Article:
Wedding

Tips for Attending Another Culture’s Wedding

One of the best parts of this day and age is that people from different backgrounds are mixing more than ever before. You might have a close friend from a culture you would never have had contact with if you were born centuries or even decades ago. Should you be lucky enough to obtain a wedding invitation from someone of a different culture than you, it is important to remember that the rules and traditions you are familiar with probably do not apply. While you might think of a royalty-inspired plus size wedding dress and cake, your friend might think of guayaberas and arras. If this scenario applies to you, how should you go about being the best possible guest you can be?

Research before you go

Your friend will most likely guide you through how the wedding will go down prior to the event. Ask them questions: what will the food be like? What should you wear? What traditions do you need to prepare yourself for? Your friend might forget to mention something, though. She is as intimately familiar with her culture’s weddings as you are with your own, so it’s possible that she might take something for granted or not recognize a particular tradition as distinguished.

Make sure that you research your friend’s culture’s weddings before you attend. Look up the common elements, the variations, and make a note of similarities and differences to what you are acquainted with. For example, in the case of Sikh weddings, Preeti Vasudeva from Preeti Exclusive Creations says: “at a Sikh ceremony, when eating the lungar (communal food), accept the roti (bread) as a blessing by placing your hands together, then opening them palms up.” If you neglect to do so, you may cause offense, and at the very least embarrass yourself.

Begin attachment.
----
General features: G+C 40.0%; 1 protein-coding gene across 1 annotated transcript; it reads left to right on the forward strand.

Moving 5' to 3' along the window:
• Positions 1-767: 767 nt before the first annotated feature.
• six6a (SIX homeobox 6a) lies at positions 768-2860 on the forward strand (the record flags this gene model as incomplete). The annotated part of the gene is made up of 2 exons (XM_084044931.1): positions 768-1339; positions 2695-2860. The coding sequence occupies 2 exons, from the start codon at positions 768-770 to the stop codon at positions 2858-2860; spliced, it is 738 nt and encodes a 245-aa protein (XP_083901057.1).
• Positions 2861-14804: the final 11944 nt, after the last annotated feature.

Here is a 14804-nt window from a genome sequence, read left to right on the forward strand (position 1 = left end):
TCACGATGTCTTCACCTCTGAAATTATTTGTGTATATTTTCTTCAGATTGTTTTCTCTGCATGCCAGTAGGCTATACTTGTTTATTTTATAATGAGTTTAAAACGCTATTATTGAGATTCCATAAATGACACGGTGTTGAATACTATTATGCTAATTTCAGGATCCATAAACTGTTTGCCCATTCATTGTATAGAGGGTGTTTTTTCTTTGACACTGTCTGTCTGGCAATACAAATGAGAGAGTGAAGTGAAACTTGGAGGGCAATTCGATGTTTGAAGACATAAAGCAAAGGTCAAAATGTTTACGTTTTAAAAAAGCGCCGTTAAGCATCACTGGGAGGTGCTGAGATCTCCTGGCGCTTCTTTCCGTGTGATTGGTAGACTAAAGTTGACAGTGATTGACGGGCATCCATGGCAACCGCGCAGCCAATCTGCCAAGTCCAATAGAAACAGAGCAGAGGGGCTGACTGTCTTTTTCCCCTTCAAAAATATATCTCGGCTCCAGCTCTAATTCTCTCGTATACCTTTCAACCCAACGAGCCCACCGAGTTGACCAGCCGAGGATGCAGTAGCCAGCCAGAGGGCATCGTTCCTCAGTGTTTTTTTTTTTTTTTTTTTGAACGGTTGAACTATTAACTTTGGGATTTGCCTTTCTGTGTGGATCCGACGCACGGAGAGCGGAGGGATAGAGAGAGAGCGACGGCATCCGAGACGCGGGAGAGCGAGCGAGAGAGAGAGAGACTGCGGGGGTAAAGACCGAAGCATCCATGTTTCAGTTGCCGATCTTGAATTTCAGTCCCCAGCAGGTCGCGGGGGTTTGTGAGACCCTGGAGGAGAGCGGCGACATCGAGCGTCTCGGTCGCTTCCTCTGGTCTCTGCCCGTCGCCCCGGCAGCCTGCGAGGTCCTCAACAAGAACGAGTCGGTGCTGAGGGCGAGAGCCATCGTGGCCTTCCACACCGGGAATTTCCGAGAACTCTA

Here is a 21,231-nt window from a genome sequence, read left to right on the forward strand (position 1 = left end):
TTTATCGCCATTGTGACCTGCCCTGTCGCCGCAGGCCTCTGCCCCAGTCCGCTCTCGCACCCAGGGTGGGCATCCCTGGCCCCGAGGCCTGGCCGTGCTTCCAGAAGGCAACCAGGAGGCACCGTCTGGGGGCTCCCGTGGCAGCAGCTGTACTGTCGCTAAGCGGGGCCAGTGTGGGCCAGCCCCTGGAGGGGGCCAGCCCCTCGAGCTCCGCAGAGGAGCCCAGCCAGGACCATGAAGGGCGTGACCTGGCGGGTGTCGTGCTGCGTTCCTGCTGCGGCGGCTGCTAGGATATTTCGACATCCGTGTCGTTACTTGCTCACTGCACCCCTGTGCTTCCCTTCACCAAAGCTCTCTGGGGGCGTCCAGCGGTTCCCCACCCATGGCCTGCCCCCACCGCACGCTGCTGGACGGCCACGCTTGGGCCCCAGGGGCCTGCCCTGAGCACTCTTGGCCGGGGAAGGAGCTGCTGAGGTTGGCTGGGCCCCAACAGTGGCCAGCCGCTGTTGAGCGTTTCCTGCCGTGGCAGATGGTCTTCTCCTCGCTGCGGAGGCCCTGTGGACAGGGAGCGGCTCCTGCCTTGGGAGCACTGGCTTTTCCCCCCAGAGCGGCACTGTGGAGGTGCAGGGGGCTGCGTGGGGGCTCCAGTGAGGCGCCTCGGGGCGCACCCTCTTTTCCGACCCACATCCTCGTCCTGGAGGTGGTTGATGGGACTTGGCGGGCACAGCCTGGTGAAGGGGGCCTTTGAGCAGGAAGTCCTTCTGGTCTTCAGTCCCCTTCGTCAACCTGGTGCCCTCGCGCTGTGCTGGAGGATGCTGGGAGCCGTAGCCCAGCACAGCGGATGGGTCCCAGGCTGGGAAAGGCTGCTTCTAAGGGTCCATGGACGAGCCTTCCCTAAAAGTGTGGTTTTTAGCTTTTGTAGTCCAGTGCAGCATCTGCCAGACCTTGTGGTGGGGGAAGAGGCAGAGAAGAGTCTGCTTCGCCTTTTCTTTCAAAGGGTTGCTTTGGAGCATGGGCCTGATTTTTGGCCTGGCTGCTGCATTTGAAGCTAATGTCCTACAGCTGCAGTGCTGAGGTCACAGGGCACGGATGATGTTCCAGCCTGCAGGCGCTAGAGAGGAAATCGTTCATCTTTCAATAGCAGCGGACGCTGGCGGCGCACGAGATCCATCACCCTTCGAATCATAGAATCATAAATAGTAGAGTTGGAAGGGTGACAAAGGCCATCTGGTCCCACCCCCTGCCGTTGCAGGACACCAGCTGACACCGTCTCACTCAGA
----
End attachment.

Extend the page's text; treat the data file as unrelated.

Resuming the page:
Do not limit your research to surface-level facets, either: what do specific traditions mean? What is the history behind them, and why do people continue them? Learning everything you can help improve your appreciation for what you are about to witness, and maybe give you a new perspective on love and marriage.

Look up what gifts are appropriate

Many cultures give gifts to the marrying couple that will prepare them for the next stage in their lives together. Money, coffee makers, furniture, and other home items are popular in the United States. If you cannot find information regarding what is and what is not appropriate to give your friend from another background, then research her culture at a broader level. Hindu practitioners revere cows, so leather products are taboo.

You might give wine to a Christian friend, but do not do so to anyone who is Muslim (or any alcoholic beverage). If your friend is Turkish, it would be customary to give her and her partner a gold coin (and the size of the coin matters, depending on your relationship).

Keep your comments to yourself

Some wedding traditions vary dramatically. Ask another guest for clarification if you do not know how to participate in something, but if you do not like the way someone’s outfit looks, the way food tastes, or do not understand why something is taking longer than you were prepared for, keep your comments to yourself. For example, other cultures encourage couples to smile on their wedding days, but Congolese couples consider smiling a signifier that they are not serious about their marriage. You might disagree with this idea, but saying something about it is none of your business.

Do not balk at what you do not believe. In Scotland, the couple’s friends kidnap each of them the day before the ceremony and cover them in all sorts of dirty materials, like ash, flour, and molasses. The reason is to ward off evil spirits rather than humiliate, so even if you do not believe in evil spirits, respect other cultures and traditions.

Participate when asked

If you are attending a wedding, why would you sit part of it out? Your friend was kind enough to include you, so show her that you appreciate it. During some Chinese weddings, it is customary for friends and family to follow the couple into their bedroom after the feast to make noise and taunt them in good fun. If you are a close enough friend to participate in this tradition, then, by all means, cause some ruckus until the couple kicks you out!

Attending a different culture’s wedding is both an honor and a fun experience. You have opportunities to offend many people if you are a poor guest, but you also have the chance to make new friends, learn something about the world, and support your friend’s marriage. What advice do you have for attending another culture’s wedding?

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